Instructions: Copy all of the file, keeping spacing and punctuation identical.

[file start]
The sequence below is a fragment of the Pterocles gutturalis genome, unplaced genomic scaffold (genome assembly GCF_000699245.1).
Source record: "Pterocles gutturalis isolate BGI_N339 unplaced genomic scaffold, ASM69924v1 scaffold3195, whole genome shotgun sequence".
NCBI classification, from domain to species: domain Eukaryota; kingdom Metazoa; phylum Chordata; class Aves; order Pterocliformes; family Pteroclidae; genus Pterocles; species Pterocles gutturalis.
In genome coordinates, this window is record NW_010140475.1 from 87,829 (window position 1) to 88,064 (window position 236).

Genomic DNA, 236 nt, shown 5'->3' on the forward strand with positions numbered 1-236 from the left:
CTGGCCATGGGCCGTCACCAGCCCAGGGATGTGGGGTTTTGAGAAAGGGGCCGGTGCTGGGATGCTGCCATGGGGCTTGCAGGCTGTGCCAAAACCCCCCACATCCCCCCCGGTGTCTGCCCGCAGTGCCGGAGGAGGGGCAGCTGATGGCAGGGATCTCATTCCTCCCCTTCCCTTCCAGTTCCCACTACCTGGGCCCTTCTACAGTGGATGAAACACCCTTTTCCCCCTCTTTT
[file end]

The sequence below is a fragment of the Pterocles gutturalis genome, unplaced genomic scaffold (genome assembly GCF_000699245.1).
Source record: "Pterocles gutturalis isolate BGI_N339 unplaced genomic scaffold, ASM69924v1 scaffold3195, whole genome shotgun sequence".
NCBI classification, from domain to species: domain Eukaryota; kingdom Metazoa; phylum Chordata; class Aves; order Pterocliformes; family Pteroclidae; genus Pterocles; species Pterocles gutturalis.
In genome coordinates, this window is record NW_010140475.1 from 87,829 (window position 1) to 88,064 (window position 236).

Genomic DNA, 236 nt, shown 5'->3' on the forward strand with positions numbered 1-236 from the left:
CTGGCCATGGGCCGTCACCAGCCCAGGGATGTGGGGTTTTGAGAAAGGGGCCGGTGCTGGGATGCTGCCATGGGGCTTGCAGGCTGTGCCAAAACCCCCCACATCCCCCCCGGTGTCTGCCCGCAGTGCCGGAGGAGGGGCAGCTGATGGCAGGGATCTCATTCCTCCCCTTCCCTTCCAGTTCCCACTACCTGGGCCCTTCTACAGTGGATGAAACACCCTTTTCCCCCTCTTTT